I was listening to KBCS a few days ago and the DJ played a song that knocked me out. Being Jewish, having a strong interest in Israel, and knowing Hebrew, whenever I hear Hebrew anywhere my ears perk up. But this song didn’t start out in Hebrew. It started out in an African language I didn’t recognize (which later turned out to be Amharic) with a performer calmly speaking lyrics. Only later did the song switch to Hebrew lyrics and the melody and lyrics took on tremendous urgency and passion.
I was listening to Bo’i (“Come”–hear it in AAC format) a huge Israeli hit by the Idan Raichel Project. And the Amharic comes by way of Israel’s large Ethiopian community which immigrated during Operation Moses in 1984. The Ethiopians have found it hard to integrate into Israel since it is a largely ethnically fragmented society. The power of music is that it can acknowledge these tensions and overcome them by integrating the sounds of diverse cultures into a single song.
What impresses me about Raichel’s music is that he is attempting in musical terms to create an amalgam of all of the cultural and ethnic strands that constitute Israeli culture. He is doing this much more boldly than most other Israeli performers who are content to perform in a conventional and largely derivative western idiom. Raichel is searching for something more. He recognizes that Israel is not in Europe or Brazil, but rather smack in the middle of the Middle East. To achieve a genuine Israeli sound that recognizes and embraces this fact is a great achievement. What is also remarkable is that Raichel is of Ashkenazi ethnic background. He does not come naturally by way of embracing Israel’s eastern roots. So in a sense his is a rebellion on many fronts against normative culture.
Here is what Raichel’s biography says at his website about his family background:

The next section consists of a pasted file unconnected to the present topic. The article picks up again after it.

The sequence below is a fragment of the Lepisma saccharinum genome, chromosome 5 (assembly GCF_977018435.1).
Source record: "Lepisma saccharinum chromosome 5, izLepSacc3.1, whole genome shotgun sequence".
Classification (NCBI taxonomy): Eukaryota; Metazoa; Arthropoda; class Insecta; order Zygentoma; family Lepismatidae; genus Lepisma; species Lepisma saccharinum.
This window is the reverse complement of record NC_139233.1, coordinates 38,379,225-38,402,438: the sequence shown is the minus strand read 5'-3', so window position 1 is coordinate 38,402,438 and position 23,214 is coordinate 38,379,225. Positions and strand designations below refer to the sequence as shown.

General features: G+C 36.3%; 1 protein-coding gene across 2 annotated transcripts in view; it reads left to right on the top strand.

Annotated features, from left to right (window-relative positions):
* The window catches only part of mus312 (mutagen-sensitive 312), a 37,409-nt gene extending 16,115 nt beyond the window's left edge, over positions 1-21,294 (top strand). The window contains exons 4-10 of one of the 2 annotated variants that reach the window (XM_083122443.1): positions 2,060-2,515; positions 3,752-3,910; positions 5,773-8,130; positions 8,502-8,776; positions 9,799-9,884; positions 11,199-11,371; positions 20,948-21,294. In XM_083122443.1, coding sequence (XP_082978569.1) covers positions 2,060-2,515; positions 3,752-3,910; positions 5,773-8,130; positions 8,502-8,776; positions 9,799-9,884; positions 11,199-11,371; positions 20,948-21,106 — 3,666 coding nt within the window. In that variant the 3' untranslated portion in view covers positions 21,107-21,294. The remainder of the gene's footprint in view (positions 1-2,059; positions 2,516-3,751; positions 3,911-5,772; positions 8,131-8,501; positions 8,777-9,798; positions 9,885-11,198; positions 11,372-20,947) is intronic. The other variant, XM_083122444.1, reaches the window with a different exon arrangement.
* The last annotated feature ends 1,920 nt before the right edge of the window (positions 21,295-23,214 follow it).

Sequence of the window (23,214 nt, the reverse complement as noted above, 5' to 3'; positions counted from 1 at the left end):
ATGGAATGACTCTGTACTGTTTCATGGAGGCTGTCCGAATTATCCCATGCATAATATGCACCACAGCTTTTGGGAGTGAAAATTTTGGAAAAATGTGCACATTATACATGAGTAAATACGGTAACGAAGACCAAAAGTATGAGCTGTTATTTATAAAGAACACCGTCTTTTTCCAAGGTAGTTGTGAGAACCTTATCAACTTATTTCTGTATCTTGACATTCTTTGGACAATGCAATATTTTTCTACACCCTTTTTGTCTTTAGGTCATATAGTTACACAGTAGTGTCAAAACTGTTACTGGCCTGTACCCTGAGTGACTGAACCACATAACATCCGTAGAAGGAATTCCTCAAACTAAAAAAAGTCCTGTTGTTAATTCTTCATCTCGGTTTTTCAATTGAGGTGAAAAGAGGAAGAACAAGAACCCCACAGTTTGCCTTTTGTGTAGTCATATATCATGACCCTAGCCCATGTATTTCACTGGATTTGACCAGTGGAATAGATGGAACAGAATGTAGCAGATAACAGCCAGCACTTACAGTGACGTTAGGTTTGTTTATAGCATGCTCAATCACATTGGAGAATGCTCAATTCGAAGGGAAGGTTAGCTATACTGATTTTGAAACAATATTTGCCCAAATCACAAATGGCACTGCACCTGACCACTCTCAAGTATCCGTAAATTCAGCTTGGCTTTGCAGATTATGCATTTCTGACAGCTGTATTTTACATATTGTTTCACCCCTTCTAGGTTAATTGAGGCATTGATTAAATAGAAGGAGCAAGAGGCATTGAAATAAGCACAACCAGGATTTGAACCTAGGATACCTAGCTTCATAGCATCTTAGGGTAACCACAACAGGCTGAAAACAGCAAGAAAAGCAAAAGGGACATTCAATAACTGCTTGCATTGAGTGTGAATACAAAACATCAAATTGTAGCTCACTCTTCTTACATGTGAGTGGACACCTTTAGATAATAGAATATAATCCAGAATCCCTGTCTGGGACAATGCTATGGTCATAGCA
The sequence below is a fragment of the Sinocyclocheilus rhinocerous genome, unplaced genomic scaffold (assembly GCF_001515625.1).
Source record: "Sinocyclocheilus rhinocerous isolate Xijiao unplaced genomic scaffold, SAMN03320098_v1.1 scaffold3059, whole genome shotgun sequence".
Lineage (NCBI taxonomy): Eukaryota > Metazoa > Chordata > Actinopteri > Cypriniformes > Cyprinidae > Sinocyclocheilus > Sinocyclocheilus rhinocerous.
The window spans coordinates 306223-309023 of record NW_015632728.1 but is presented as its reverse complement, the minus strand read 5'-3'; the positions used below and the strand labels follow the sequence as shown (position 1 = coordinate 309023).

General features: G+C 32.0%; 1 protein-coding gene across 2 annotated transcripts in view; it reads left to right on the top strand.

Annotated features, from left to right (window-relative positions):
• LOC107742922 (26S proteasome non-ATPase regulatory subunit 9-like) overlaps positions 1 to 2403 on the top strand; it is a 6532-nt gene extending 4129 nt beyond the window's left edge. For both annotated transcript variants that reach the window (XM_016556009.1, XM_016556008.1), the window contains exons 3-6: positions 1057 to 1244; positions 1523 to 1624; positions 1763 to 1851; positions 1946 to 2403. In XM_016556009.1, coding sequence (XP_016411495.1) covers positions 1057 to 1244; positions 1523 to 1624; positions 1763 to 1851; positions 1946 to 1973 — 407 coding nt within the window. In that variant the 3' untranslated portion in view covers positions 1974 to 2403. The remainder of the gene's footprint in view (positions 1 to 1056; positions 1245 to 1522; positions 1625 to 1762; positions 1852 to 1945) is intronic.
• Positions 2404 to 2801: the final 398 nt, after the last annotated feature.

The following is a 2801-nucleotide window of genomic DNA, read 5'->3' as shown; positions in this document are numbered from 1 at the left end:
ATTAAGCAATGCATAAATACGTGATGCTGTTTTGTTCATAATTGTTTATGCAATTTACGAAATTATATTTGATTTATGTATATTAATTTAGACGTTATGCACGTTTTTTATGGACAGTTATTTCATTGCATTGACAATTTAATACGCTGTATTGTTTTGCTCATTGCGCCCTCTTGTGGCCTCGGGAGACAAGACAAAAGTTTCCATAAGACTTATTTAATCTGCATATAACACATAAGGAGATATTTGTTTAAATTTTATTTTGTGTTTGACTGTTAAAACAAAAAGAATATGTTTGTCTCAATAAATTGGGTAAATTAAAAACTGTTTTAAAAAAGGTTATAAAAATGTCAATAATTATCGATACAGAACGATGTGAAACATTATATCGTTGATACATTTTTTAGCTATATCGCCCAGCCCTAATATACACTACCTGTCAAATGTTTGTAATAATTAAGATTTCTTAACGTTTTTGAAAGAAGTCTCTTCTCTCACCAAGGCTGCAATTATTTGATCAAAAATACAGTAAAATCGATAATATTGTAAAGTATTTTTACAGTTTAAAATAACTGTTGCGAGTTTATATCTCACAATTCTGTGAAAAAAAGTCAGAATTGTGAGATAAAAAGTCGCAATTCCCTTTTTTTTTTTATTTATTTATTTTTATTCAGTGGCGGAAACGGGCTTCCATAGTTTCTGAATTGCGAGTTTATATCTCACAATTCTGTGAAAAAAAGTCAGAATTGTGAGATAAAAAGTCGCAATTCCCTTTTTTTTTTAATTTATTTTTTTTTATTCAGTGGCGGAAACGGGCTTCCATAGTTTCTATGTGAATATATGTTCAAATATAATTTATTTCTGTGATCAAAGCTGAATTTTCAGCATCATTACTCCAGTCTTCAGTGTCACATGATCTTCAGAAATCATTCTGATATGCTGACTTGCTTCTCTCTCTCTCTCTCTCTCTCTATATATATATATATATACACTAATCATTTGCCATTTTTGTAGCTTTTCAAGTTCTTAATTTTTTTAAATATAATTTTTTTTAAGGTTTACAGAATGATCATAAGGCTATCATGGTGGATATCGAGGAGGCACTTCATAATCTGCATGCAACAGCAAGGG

Idan Raichel, the architect of this unique recording project, is a 29-year old keyboardist, producer and composer from Kfar Saba. Idan was born in 1977 to a family with Eastern European roots, and although music was an important part of his upbringing, his parents did not place much emphasis on performing music from his particular cultural background. “I think the fact that I didn’t have strong family musical roots is what made me be very open to music from all over the world,” says Idan. Idan started playing the accordion when he was 9 years old, and even at this young age was attracted to the exotic sounds of Gypsy music and tango.
Here is some background of how he came to his interest in Ethiopian music:
After he was discharged [from the IDF] Idan starting working as a counselor at a boarding school for immigrants and troubled youth. Notably, the school was filled with young people from Ethiopia who were part of Israel’s growing community of Ethiopian Jews. It was here that Idan first started getting familiar with Ethiopian folk and pop music. While most of the young people in the school rejected their own cultural traditions in an effort to assimilate into mainstream Israeli society, a small core of Ethiopian teenagers remained fans of Ethiopian music. They passed around cassettes of songs from artists like Mahmoud Ahmed, Aster Aweke, Gigi and others, and the exotic, otherworldly melodies piqued Idan’s curiosity. “I started to hear lots of cassettes from Addis Ababa. Village music, like Ethiopian pop and reggae, or the native village songs,” says Raichel. “I noticed that immigrants from the Ethiopian community changed their names when they got to Israel. They try to assimilate into Western culture and don’t keep their roots.” He wanted these kids to “remember that they like hip-hop but they are not from Harlem, they like reggae but they are not Bob Marley. The Ethiopians have a great culture that should be cherished.”